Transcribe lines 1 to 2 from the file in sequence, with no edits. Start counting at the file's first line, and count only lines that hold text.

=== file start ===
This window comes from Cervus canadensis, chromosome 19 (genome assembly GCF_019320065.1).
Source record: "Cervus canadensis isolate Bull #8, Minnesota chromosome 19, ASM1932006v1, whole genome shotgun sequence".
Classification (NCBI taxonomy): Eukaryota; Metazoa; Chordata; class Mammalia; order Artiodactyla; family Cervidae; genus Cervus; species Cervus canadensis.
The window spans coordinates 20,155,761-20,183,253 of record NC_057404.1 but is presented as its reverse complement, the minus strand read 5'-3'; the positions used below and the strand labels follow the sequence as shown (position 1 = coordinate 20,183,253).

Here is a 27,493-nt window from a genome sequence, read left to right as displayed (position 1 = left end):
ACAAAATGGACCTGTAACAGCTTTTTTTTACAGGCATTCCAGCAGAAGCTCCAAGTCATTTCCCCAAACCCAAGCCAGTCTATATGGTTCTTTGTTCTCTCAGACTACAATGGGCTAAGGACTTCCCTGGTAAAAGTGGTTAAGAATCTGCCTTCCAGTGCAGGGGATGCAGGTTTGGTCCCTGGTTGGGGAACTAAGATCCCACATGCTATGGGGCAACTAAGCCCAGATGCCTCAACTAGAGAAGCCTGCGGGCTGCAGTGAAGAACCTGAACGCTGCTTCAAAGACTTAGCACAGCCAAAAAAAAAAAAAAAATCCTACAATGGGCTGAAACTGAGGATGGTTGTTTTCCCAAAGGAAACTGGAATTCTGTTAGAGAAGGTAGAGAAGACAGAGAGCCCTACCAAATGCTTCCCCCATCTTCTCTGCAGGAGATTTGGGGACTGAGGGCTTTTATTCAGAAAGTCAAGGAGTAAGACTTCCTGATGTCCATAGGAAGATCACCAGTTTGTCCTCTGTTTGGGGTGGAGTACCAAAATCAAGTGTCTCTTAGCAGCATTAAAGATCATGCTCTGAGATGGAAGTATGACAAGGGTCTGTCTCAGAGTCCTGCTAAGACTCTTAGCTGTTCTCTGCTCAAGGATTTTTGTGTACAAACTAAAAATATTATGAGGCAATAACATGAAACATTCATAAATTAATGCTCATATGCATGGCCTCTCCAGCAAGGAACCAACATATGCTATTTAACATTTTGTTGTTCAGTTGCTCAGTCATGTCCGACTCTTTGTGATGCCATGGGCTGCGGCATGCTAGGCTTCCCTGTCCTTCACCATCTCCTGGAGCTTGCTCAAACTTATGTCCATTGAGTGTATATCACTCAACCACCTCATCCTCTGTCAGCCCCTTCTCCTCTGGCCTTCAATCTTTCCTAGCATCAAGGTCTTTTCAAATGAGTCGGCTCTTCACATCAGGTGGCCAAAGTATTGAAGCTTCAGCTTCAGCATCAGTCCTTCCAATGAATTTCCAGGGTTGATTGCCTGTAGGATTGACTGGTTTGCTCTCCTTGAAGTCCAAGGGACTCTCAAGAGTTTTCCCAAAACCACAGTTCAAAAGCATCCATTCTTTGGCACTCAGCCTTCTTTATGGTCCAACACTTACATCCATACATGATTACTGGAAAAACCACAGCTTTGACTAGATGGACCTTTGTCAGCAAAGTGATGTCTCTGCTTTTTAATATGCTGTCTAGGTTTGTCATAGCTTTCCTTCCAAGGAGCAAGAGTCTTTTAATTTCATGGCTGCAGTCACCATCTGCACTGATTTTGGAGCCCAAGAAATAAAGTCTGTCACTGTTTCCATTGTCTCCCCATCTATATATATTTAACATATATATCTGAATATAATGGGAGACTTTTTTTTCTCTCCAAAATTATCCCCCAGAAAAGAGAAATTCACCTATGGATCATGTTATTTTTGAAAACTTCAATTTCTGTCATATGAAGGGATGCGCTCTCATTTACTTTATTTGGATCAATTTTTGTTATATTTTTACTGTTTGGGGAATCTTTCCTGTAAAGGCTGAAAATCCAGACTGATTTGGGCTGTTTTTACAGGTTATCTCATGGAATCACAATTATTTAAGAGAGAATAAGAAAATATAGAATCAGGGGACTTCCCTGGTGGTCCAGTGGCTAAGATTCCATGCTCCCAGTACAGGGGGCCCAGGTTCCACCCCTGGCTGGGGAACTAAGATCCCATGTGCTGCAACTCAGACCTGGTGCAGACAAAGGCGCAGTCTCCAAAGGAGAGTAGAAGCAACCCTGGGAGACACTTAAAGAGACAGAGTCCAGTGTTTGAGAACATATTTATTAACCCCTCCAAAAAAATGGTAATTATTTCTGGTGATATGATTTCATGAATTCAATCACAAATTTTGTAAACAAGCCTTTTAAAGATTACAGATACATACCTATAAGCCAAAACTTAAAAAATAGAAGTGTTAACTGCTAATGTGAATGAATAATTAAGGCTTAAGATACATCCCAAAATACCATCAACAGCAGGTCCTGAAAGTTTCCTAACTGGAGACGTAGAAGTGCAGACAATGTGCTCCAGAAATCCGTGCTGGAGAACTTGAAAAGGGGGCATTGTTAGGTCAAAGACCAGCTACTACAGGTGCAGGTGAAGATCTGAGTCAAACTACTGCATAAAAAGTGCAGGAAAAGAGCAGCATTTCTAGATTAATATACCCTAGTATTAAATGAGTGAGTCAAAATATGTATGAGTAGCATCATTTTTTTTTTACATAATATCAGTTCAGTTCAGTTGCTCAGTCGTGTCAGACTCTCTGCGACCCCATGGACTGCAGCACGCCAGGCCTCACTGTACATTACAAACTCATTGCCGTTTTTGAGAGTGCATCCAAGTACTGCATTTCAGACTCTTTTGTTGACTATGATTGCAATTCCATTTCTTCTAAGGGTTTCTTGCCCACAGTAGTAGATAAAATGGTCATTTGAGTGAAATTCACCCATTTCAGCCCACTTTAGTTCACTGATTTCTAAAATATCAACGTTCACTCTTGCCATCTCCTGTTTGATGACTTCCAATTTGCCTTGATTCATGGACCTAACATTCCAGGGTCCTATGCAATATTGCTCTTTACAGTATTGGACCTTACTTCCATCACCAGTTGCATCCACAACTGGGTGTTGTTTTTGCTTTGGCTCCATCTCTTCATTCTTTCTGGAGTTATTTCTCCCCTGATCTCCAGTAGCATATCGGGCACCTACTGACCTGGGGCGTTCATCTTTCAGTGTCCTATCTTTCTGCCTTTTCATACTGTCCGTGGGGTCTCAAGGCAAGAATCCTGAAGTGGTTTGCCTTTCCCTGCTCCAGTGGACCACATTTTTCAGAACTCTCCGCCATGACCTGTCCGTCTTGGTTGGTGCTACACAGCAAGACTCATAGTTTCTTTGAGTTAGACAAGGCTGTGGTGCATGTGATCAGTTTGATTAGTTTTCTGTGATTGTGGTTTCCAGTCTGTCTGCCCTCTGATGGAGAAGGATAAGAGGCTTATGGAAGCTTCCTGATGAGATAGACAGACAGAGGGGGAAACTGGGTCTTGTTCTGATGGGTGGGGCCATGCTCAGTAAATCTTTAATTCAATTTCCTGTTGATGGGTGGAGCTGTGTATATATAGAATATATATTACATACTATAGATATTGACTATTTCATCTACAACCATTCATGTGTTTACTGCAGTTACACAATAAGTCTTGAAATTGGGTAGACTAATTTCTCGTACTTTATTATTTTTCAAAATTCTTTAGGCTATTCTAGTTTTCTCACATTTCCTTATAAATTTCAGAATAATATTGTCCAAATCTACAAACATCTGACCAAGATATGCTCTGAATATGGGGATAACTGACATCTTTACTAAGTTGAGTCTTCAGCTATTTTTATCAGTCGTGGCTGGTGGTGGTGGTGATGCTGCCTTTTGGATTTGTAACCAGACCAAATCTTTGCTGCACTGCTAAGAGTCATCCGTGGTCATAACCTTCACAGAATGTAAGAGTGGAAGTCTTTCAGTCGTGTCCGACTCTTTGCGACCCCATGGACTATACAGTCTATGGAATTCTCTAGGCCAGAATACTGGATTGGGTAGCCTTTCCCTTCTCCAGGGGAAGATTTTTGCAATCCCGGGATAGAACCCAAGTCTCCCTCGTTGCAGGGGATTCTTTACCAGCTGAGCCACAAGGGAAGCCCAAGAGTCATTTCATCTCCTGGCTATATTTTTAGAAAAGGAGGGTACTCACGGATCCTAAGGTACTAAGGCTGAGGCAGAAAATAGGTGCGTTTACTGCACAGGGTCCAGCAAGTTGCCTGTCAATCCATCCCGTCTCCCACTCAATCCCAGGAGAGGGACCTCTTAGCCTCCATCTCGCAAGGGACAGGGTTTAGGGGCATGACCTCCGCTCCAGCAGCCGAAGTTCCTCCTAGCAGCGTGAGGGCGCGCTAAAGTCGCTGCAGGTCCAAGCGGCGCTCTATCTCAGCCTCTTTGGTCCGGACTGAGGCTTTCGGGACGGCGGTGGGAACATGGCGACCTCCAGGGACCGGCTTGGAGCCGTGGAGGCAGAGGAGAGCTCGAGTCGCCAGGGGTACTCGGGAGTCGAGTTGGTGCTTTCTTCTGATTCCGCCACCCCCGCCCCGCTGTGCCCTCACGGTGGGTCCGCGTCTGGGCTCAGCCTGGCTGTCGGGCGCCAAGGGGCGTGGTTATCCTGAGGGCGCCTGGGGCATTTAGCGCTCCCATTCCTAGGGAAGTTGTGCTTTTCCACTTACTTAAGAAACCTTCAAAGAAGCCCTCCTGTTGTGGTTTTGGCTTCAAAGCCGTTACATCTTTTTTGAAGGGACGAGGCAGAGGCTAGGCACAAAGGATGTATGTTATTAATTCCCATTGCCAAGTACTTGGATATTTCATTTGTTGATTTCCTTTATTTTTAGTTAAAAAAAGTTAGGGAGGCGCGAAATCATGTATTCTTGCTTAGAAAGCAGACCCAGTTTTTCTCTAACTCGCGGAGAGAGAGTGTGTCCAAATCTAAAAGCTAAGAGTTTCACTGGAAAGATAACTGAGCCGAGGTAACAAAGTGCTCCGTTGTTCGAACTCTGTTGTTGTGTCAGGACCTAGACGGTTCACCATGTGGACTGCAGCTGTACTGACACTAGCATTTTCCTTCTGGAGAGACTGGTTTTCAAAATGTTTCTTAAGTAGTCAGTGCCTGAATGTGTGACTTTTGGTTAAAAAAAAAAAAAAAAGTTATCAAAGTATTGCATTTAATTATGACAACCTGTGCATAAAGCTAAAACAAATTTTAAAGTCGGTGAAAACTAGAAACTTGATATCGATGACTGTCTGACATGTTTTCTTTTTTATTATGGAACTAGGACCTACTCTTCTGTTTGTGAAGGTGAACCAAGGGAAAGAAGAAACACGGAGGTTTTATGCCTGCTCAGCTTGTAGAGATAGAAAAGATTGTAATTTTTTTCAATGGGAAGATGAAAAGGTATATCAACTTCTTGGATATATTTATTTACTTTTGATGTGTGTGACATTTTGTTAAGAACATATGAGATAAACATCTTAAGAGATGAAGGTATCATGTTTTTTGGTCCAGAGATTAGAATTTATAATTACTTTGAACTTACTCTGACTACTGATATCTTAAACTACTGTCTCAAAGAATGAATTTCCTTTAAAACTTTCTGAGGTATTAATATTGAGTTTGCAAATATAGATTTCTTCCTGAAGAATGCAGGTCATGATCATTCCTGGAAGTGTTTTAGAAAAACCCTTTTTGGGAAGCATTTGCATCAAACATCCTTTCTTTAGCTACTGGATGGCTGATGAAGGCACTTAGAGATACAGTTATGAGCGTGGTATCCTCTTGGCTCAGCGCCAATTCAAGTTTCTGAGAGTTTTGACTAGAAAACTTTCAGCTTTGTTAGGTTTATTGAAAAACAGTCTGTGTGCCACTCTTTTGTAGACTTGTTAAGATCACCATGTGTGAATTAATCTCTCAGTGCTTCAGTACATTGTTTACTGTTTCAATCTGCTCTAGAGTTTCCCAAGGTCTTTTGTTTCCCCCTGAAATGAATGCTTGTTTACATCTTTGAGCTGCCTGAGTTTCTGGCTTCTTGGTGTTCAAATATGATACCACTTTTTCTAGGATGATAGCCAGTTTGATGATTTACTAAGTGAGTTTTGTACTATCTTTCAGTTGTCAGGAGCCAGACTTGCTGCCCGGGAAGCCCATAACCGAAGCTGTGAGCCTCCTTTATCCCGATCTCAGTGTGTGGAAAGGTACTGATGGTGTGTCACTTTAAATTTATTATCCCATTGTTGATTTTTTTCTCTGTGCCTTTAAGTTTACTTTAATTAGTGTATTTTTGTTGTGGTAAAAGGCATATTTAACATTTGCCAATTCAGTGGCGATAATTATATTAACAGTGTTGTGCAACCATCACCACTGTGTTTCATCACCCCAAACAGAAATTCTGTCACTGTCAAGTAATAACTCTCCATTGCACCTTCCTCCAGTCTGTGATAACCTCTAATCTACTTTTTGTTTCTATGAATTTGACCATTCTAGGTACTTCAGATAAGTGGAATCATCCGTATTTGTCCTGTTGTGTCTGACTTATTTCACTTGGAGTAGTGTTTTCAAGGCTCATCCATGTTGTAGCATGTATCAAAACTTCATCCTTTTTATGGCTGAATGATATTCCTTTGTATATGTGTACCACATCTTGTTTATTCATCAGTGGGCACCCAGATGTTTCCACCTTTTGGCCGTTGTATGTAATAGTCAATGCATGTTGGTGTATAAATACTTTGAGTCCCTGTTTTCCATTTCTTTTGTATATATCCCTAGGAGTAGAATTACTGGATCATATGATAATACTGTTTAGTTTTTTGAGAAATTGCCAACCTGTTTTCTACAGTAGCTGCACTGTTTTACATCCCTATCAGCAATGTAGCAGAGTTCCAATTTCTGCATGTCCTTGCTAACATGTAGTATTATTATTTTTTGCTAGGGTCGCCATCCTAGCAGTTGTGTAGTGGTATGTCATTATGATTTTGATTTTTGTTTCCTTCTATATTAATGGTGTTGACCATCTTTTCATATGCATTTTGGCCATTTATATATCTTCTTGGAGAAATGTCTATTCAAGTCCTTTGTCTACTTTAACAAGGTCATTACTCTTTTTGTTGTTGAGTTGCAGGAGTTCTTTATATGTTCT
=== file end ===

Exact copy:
This window comes from Cervus canadensis, chromosome 19 (genome assembly GCF_019320065.1).
Source record: "Cervus canadensis isolate Bull #8, Minnesota chromosome 19, ASM1932006v1, whole genome shotgun sequence".